Take the 2-minute tour ×
Homebrewing Stack Exchange is a question and answer site for dedicated home brewers and serious enthusiasts. It's 100% free, no registration required.

Ok so I'm trying to make small 1 gallon batches of hard cider. I've already created 2 batches that sucked really bad (vinegary).

I used:

First batch: (pretty obvious why this one sucked)

  • white house apple juice
  • baking yeast

Second batch:

  • Simply Apple as my base its pasteurized with no preservatives
  • I used a half packet of champaign yeast.
  • 2 cups brown sugar disolved in 2 cups water

Is there a reliable recipe for doing a small 1 gallon batch of cider w/o having to press apples?

share|improve this question
2  
What are you using to sanitize your equipment? –  mdma May 28 '13 at 14:27
    
Does it taste and smell like vinegar, or is it just really tart? –  Tobias Patton May 28 '13 at 14:36
    
starsan no rinse –  Francis Yaconiello May 28 '13 at 14:36
    
it tastes vinigary and wrong. –  Francis Yaconiello May 28 '13 at 14:37
    
Any fruit flies buzzing around your airlocks? –  Graham May 28 '13 at 14:41
show 6 more comments

1 Answer 1

up vote 3 down vote accepted

If the cider is really turning into vinegar, than you've got a bacterial infection, probably acetobacter. This bacteria will metabolize alcohol into acetic acid. Acetobacter is present in small quantities in apple juice. It's also carried by fruit flies.

There are three things you can do to fix this.

  1. Observe proper sanitation technique. Anything the contacts the juice or the finished cider should be free of contaminants like bacteria, mould, or wild yeast. Palmer's How to Brew has a good section on sanitation.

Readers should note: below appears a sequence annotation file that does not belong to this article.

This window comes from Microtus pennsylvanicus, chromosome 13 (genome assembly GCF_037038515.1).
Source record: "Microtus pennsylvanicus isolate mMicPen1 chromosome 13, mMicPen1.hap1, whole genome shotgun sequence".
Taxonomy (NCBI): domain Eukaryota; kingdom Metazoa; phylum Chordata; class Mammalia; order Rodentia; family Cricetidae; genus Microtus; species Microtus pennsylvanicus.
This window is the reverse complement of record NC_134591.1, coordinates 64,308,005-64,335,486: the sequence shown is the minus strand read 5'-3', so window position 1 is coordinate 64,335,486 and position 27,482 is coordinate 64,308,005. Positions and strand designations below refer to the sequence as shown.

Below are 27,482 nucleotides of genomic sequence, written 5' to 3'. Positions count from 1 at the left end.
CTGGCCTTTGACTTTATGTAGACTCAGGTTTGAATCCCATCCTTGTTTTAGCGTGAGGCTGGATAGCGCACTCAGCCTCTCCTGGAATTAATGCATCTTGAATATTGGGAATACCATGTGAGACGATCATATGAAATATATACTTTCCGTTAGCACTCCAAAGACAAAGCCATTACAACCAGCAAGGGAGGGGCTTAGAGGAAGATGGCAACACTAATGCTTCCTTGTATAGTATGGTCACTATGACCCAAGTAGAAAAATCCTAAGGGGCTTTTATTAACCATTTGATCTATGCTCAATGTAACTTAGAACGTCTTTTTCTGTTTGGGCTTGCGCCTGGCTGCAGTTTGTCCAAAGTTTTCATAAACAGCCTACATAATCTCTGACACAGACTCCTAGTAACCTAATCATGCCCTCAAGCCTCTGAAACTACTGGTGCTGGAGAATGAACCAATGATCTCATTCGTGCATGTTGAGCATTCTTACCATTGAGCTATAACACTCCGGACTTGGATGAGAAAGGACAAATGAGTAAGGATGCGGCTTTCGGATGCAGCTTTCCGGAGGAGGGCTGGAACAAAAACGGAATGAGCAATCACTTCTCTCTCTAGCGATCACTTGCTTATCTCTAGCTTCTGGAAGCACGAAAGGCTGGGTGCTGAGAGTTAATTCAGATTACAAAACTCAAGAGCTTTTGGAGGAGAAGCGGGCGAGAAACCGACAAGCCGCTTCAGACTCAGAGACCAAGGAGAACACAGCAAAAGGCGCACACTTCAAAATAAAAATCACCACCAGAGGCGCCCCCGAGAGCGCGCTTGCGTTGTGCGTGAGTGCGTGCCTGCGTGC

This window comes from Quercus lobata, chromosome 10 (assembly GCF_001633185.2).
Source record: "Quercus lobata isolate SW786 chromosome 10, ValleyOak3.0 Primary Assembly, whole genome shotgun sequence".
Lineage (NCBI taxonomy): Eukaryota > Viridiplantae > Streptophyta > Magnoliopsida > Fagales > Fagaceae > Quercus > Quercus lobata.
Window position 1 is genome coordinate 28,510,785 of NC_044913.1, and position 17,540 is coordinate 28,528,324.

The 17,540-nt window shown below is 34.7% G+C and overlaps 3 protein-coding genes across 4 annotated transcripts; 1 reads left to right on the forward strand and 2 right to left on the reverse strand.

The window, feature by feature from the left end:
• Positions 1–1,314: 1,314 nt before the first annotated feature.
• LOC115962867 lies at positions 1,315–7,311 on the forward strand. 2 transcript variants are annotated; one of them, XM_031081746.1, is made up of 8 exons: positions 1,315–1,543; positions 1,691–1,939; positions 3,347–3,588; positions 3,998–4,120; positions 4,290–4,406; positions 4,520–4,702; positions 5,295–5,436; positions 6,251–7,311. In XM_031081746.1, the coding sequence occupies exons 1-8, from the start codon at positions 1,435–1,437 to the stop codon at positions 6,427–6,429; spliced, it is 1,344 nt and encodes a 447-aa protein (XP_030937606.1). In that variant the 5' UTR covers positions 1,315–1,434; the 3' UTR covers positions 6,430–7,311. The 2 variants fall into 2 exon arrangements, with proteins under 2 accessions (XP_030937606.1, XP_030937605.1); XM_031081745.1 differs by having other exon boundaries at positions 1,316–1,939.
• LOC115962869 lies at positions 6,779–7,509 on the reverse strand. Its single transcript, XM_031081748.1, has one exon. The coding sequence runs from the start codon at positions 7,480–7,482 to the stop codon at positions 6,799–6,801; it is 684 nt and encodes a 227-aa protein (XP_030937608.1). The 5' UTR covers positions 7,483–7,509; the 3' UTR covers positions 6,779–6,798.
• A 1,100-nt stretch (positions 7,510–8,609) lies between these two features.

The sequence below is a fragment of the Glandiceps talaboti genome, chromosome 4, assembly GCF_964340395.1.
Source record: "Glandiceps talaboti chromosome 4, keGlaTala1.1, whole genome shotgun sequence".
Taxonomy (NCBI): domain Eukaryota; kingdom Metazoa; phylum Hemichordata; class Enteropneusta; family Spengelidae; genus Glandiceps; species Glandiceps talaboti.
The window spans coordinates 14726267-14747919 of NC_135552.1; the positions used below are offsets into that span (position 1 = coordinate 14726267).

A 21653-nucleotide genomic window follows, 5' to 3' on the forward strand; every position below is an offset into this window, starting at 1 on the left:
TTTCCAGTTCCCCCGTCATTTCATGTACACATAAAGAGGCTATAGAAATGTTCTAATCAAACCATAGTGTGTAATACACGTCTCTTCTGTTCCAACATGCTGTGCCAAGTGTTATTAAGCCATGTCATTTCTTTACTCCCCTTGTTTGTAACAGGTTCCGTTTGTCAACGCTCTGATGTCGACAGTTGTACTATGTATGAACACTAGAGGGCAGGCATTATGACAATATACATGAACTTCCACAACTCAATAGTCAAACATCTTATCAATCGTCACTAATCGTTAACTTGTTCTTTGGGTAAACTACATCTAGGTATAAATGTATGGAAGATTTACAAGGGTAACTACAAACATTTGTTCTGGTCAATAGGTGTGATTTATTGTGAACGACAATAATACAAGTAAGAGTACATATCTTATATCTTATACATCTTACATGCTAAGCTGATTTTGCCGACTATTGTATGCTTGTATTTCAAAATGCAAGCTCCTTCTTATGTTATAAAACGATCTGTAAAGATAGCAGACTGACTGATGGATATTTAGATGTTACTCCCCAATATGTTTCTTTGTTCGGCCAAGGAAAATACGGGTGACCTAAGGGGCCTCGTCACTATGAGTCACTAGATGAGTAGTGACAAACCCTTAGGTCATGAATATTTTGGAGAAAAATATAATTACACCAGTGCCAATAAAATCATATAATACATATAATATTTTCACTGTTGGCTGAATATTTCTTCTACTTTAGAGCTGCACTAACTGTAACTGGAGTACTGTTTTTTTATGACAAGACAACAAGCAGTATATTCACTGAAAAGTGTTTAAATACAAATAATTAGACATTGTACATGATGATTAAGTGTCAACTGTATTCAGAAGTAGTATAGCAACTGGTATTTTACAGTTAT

2. Dose the juice with potassium metabisulfite 24 hours before pitching the yeast. This shouldn't be necessary with pasteurized juice, and a lot of cider makers (myself included) skip this step even with raw juice. The k-meta will reduce activity from bacteria and wild yeasts, given the brewer's yeast a head-start at becoming the dominant micro-organism.

  3. And it goes without saying (but I'll say it anyway) -- use an airlock during fermentation to prevent any airborne contagions (including flies) from getting at the juice.

share|improve this answer
    
Nice answer. Just want to underline that acetobacter is pretty much everywhere, including house dust. –  mdma May 28 '13 at 20:51
    
thanks for the detailed answer. I'll try once more and see what I can do. –  Francis Yaconiello May 29 '13 at 13:15
add comment

Your Answer

 
discard

By posting your answer, you agree to the privacy policy and terms of service.

Not the answer you're looking for? Browse other questions tagged or ask your own question.